The nature of modern philosophy is hugely changed by the existence of psychology-- both by the concept of the psyche, and the existence of a distinct study of the mind. Two of the original functions of philosophy, to explore ideas and cultivate sound minds, are better dealt with by a kind of psychology shrouded in philosophical-like discussion. Although as far as I know, Western Civilization has not yet cut specialties for these out of the liberal arts, philosophers recognize that it is not the concern of their study. That said, it's not clear whether that distinction comes out of the existence of psychology by being revealed by it, or by being created by it.
All philosophical problems are recognized as mental constructs that fall out of the civilized mind. The tools of philosophy, ideas, are psycho-social products, and as such are almost philosophically bankrupt. The followers of Hegel tried to fix it by creating new tools from whole-cloth: assigning creating names to ideas which are at once universally huge and intricately distinct. Many contemporary philosophers stick to the tools of logic and formal languages, ultimately, I think, because it's the only perfect safe haven. Modern philosophy loves to shroud itself in it's own vocabulary because it's the best chance of getting at something beyond the constructs. We don't spend all our time talking about ontology and epistemology because that's what most interests us, but because that's all we've been able to disentangle so far from the world of the psyche.
But psyche is just another concept: a metaphor that structures our thinking. Just as "objective fact" is based on an abstraction on subjective experience designed to remove a point of view, philosophical truth is the product of an abstraction on ideology designed to remove the psyche. It too is a construct, and worthy of scrutiny. On some level, we don't have a psyche, as we understand it, and like all studies, psychology is manipulating artificial symbols of a self-consistent universe, self-fulfilled by our belief in it.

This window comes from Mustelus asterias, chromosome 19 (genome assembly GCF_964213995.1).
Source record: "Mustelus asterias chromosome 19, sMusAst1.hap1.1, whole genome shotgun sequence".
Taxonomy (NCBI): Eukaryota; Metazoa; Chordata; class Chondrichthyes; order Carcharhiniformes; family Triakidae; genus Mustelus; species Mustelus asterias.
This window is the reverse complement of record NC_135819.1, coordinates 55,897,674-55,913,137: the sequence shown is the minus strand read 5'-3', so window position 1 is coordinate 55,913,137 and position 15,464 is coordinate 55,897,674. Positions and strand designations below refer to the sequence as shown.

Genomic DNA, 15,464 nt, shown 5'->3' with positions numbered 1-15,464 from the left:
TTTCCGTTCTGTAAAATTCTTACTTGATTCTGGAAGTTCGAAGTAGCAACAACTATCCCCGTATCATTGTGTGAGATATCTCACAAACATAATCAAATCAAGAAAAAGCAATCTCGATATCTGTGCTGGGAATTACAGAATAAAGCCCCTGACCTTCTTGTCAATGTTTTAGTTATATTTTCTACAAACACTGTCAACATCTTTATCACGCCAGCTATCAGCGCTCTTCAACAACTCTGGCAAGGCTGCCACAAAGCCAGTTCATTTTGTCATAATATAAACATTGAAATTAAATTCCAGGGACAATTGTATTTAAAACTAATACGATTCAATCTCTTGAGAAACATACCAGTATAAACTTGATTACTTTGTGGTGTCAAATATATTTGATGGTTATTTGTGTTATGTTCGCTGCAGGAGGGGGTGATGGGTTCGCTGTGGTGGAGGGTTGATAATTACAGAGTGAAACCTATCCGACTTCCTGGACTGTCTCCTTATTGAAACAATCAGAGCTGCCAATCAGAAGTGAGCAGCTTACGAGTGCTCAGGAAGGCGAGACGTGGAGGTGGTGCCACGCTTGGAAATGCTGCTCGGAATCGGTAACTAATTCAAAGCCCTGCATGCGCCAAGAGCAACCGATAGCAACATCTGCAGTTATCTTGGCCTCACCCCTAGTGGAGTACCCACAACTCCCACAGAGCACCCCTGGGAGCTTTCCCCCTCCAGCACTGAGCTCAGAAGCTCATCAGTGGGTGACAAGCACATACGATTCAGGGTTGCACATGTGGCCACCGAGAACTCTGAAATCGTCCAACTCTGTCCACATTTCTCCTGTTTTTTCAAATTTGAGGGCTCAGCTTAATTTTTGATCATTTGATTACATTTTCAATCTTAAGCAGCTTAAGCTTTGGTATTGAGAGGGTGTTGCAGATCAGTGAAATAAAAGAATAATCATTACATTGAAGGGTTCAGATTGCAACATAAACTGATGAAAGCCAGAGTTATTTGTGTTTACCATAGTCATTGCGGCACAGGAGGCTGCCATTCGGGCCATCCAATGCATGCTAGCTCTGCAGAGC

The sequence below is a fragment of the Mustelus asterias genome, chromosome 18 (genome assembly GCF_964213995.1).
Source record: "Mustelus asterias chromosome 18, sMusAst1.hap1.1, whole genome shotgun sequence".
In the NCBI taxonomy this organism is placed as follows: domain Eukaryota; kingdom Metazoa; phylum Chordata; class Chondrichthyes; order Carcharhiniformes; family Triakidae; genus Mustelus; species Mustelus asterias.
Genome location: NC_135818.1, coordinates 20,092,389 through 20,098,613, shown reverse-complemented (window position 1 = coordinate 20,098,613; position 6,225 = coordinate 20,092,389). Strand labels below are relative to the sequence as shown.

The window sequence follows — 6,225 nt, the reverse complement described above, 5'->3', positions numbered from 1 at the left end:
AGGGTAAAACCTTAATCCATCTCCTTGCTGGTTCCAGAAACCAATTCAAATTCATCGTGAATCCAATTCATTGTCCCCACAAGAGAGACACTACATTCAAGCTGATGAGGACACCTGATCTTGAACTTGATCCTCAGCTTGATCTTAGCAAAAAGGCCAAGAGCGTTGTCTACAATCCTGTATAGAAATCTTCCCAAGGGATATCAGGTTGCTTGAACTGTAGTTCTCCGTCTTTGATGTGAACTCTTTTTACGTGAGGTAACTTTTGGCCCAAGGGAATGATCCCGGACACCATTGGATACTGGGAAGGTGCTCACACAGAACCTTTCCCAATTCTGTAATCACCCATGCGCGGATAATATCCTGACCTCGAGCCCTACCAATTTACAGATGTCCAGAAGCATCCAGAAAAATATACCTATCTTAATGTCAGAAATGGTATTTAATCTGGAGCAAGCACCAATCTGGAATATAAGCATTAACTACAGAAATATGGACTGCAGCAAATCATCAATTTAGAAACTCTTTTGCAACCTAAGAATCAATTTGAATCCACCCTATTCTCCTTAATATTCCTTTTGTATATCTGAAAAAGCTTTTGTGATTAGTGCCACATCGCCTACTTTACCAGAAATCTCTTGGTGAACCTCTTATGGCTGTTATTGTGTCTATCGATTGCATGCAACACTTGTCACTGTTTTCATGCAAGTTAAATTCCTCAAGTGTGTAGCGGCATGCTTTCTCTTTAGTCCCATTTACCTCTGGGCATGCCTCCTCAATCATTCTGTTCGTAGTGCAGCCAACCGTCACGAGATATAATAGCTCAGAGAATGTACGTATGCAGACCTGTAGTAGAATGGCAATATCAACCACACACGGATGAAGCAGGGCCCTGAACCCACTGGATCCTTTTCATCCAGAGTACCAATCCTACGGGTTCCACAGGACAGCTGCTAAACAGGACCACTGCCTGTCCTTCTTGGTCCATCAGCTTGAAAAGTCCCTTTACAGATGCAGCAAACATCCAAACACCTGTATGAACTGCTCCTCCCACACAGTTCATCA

What if there's something of the psyche that is necessarily and properly core to the great questions of philosophy, in addition to the part of the psyche that is properly distinct from it. I'm not sure what the consequences of such a paradigm shift would be, but I have some ideas. Our different understandings of psychological ideas, rather than being obstacles to philosophical discussion, would be vehicles for progress. "Philosophical progress" would become personal progress; the function of the discipline of philosophy, rather than to be a reservoir of accepted best arguments, would be a reservoir of stepping stones, to help people from one philosophical conception of their universe to another. It likely also makes it impossible to answer questions of universality, but I doubt we can answer those anyway.